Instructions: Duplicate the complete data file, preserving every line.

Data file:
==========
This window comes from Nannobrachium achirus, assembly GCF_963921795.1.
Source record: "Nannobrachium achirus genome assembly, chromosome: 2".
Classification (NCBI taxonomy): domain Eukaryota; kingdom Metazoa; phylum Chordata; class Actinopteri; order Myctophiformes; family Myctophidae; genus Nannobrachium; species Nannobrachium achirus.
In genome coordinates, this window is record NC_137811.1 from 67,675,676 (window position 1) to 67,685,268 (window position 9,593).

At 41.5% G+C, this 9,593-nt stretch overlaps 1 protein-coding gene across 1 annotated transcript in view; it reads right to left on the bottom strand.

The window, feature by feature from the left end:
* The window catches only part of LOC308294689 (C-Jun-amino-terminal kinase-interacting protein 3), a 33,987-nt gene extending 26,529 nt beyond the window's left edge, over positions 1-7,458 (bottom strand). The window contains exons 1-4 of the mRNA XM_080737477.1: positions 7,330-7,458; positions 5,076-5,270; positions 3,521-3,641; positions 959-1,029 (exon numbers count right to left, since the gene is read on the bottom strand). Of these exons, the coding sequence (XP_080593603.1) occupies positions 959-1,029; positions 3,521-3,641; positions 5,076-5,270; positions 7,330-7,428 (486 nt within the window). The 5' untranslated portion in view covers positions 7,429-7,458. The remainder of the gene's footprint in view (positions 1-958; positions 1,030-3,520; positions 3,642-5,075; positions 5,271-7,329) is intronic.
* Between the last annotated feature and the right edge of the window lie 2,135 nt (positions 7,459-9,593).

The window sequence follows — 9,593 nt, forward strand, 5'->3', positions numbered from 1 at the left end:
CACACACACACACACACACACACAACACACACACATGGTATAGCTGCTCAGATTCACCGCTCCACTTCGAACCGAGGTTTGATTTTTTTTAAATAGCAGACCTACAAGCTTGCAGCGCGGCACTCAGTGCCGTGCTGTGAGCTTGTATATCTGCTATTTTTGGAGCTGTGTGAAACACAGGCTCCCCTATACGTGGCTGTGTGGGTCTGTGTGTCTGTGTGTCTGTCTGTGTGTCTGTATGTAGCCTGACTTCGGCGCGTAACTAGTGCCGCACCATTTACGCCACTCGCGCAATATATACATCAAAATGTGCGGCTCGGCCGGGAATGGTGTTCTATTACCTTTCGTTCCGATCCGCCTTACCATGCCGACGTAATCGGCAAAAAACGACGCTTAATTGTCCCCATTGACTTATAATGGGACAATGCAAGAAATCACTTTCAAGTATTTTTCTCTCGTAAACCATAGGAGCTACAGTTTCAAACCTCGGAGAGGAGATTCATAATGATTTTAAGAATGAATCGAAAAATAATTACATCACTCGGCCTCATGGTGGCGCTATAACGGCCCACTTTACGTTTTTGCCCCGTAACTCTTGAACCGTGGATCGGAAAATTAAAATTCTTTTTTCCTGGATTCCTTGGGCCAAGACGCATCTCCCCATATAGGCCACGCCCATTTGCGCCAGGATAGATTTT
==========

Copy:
This window comes from Nannobrachium achirus, assembly GCF_963921795.1.
Source record: "Nannobrachium achirus genome assembly, chromosome: 2".
Classification (NCBI taxonomy): domain Eukaryota; kingdom Metazoa; phylum Chordata; class Actinopteri; order Myctophiformes; family Myctophidae; genus Nannobrachium; species Nannobrachium achirus.
In genome coordinates, this window is record NC_137811.1 from 67,675,676 (window position 1) to 67,685,268 (window position 9,593).

At 41.5% G+C, this 9,593-nt stretch overlaps 1 protein-coding gene across 1 annotated transcript in view; it reads right to left on the bottom strand.

The window, feature by feature from the left end:
* The window catches only part of LOC308294689 (C-Jun-amino-terminal kinase-interacting protein 3), a 33,987-nt gene extending 26,529 nt beyond the window's left edge, over positions 1-7,458 (bottom strand). The window contains exons 1-4 of the mRNA XM_080737477.1: positions 7,330-7,458; positions 5,076-5,270; positions 3,521-3,641; positions 959-1,029 (exon numbers count right to left, since the gene is read on the bottom strand). Of these exons, the coding sequence (XP_080593603.1) occupies positions 959-1,029; positions 3,521-3,641; positions 5,076-5,270; positions 7,330-7,428 (486 nt within the window). The 5' untranslated portion in view covers positions 7,429-7,458. The remainder of the gene's footprint in view (positions 1-958; positions 1,030-3,520; positions 3,642-5,075; positions 5,271-7,329) is intronic.
* Between the last annotated feature and the right edge of the window lie 2,135 nt (positions 7,459-9,593).

The window sequence follows — 9,593 nt, forward strand, 5'->3', positions numbered from 1 at the left end:
CACACACACACACACACACACACAACACACACACATGGTATAGCTGCTCAGATTCACCGCTCCACTTCGAACCGAGGTTTGATTTTTTTTAAATAGCAGACCTACAAGCTTGCAGCGCGGCACTCAGTGCCGTGCTGTGAGCTTGTATATCTGCTATTTTTGGAGCTGTGTGAAACACAGGCTCCCCTATACGTGGCTGTGTGGGTCTGTGTGTCTGTGTGTCTGTCTGTGTGTCTGTATGTAGCCTGACTTCGGCGCGTAACTAGTGCCGCACCATTTACGCCACTCGCGCAATATATACATCAAAATGTGCGGCTCGGCCGGGAATGGTGTTCTATTACCTTTCGTTCCGATCCGCCTTACCATGCCGACGTAATCGGCAAAAAACGACGCTTAATTGTCCCCATTGACTTATAATGGGACAATGCAAGAAATCACTTTCAAGTATTTTTCTCTCGTAAACCATAGGAGCTACAGTTTCAAACCTCGGAGAGGAGATTCATAATGATTTTAAGAATGAATCGAAAAATAATTACATCACTCGGCCTCATGGTGGCGCTATAACGGCCCACTTTACGTTTTTGCCCCGTAACTCTTGAACCGTGGATCGGAAAATTAAAATTCTTTTTTCCTGGATTCCTTGGGCCAAGACGCATCTCCCCATATAGGCCACGCCCATTTGCGCCAGGATAGATTTT